President Mauricio Macri says it was all a problem of communications. Macri said that he never meant to say that Argentina would be growing in the second half of the year. During an interview with daily La Nación he said that the idea that the second semester would be the end of Argentina’s economic strife was a “misunderstanding” by the media that was blown out of proportion.
“[The media] said that I said that the second semester would be like a party [for Argentina]. I never said that,” said Macri.
It’s an interesting interpretation of history considering that shortly after they came into power, government officials talked a lot about the second semester being, if not the end of all of Argentina’s problems, at the very least when things would start turning around.
“I think it was a misunderstanding. I said that there would be a drastic decrease in inflation and that the economy would rebound between the end of this year and next year, which is what we’ve been achieving,” Macri continued.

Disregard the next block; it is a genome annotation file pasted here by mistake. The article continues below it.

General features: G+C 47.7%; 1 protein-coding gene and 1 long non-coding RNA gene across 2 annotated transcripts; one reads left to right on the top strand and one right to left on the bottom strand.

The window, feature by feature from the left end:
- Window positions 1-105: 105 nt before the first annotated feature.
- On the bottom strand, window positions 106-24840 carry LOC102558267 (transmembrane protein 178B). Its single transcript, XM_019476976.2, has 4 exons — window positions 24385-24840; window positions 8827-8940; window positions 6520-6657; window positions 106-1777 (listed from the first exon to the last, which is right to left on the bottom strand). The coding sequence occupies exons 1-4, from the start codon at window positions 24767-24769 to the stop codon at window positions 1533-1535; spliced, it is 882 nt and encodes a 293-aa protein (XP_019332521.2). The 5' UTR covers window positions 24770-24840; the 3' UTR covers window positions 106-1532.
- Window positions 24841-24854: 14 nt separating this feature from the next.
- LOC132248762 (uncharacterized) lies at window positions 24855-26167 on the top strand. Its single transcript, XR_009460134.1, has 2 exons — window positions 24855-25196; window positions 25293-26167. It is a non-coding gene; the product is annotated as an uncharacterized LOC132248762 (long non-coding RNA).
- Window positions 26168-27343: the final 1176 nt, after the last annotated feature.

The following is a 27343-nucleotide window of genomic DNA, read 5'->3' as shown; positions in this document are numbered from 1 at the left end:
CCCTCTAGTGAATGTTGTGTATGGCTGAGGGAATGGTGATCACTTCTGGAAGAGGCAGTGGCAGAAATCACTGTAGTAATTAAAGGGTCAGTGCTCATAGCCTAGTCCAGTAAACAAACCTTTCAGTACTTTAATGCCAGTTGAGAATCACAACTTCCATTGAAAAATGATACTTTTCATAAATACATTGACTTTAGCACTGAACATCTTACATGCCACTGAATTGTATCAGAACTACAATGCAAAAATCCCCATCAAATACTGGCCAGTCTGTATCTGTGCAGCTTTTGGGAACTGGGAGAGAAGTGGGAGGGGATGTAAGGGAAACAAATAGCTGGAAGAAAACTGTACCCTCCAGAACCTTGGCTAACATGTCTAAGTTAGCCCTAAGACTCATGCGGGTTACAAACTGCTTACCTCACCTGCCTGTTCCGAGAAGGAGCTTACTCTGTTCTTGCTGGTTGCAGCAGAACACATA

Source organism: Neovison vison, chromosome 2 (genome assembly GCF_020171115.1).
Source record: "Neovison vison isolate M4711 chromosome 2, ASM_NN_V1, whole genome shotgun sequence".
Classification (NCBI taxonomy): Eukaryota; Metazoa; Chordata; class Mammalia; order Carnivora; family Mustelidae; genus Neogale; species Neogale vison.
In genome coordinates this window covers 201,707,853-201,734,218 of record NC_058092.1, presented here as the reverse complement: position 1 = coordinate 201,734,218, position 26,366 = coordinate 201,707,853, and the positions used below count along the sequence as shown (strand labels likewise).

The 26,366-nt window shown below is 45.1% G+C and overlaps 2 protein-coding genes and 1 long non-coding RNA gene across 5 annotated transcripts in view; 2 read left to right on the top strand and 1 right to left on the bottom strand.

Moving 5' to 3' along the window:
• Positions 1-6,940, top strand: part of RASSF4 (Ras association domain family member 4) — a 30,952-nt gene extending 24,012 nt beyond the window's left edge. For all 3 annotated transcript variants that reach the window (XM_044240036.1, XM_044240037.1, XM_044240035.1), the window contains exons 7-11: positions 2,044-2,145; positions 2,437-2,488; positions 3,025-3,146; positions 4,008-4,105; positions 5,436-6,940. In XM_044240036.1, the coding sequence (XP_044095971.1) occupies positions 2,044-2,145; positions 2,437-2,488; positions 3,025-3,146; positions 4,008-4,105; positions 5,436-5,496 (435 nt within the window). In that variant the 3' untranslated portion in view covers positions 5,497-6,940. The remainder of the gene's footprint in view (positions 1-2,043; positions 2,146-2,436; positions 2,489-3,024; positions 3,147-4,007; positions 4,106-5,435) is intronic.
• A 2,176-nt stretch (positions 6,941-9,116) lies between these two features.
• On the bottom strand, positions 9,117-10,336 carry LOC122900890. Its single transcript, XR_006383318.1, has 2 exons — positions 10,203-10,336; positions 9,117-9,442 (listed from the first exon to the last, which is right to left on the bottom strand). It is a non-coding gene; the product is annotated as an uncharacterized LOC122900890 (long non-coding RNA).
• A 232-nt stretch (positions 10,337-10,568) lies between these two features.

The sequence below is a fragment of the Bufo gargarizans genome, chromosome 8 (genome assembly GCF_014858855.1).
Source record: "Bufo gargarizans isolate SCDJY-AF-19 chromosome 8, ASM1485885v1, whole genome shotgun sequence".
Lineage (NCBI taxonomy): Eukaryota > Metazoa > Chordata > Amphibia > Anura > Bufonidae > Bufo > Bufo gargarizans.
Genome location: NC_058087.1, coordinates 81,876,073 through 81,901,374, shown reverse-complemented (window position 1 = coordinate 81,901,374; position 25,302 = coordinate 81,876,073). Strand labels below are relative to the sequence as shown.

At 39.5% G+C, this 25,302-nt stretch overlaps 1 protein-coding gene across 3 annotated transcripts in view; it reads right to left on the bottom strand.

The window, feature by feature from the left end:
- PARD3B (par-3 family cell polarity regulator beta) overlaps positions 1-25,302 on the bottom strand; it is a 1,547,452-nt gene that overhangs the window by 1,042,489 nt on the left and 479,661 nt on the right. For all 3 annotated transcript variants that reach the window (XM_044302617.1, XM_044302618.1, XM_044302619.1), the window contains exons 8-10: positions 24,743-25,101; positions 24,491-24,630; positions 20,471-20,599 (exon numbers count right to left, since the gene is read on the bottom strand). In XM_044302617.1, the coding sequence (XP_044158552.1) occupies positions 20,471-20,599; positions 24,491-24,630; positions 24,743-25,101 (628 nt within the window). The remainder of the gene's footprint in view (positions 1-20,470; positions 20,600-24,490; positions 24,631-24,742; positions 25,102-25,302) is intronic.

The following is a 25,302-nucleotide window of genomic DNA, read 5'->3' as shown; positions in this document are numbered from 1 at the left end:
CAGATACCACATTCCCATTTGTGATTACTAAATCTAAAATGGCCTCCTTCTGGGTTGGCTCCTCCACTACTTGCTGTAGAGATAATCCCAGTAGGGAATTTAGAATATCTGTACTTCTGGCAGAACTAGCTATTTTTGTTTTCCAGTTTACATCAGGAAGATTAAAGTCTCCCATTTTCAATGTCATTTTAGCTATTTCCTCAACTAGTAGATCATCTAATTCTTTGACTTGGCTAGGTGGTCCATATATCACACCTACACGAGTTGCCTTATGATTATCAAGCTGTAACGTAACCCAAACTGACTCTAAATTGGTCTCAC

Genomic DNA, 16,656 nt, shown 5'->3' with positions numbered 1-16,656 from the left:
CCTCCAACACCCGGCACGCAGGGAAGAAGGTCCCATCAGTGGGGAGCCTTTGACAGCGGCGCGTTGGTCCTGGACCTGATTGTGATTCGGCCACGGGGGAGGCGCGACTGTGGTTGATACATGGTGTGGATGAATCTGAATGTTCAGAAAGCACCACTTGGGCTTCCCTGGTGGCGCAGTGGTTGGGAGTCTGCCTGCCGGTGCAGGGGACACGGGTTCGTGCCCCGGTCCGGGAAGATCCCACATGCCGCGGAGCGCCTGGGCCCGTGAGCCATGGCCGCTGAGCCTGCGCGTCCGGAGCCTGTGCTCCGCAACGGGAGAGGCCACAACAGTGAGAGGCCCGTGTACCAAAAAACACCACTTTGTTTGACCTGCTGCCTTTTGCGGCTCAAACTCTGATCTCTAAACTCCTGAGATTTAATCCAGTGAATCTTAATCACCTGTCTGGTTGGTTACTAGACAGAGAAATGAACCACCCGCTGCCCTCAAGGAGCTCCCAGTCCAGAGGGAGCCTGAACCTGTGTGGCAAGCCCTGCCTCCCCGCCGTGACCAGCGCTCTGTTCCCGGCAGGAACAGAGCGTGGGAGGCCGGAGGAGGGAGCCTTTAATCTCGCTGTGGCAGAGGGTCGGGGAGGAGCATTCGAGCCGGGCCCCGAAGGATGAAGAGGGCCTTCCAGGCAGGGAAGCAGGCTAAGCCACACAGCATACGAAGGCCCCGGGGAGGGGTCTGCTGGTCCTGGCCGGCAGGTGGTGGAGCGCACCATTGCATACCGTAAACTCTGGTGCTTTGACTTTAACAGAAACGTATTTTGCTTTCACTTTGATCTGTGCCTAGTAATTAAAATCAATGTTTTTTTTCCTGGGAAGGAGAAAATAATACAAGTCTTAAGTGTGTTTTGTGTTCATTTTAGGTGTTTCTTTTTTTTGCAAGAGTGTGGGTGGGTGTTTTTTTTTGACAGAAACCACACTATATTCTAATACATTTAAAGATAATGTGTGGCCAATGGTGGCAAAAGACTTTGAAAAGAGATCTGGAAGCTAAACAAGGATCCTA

In a televised interview in March, Macri told TN’s Marcelo Bonelli and Edgardo Alfano that the country’s economy would begin growing in the second half of the year, saying there were numerous indicators such as “the rebooted agricultural sector.”
The government’s discourse began to change around May and suddenly the rebound point started getting later and later: after vetoing the Employment Emergency Bill, Macri said that “we will see the fruits of our labor next year.” Then in July, when the infamous second semester was supposed to begin, Macri began to deny that the second semester would make all our problems go away, only that it would be “better” than the first.
Macri isn’t the only government official to make comments on the second semester. In May, Vice President Gabriela Michetti started comparing the second semester to a tunnel in which the light at the end would become clear. Then, Cabinet Chief Marcos Peña said last month that “nowhere in our archives will you find us saying that everything would be okay in the second semester.”
In any case, Macri arrived back in Argentina following his first G20 Summit at around 11 AM this morning. He has already held a meeting with Federico Sturzenegger, the head of the Argentine Central Bank (BCRA), and other BCRA officials right at the time when there seems to be increasing tensions between members of the president’s economic cabinet.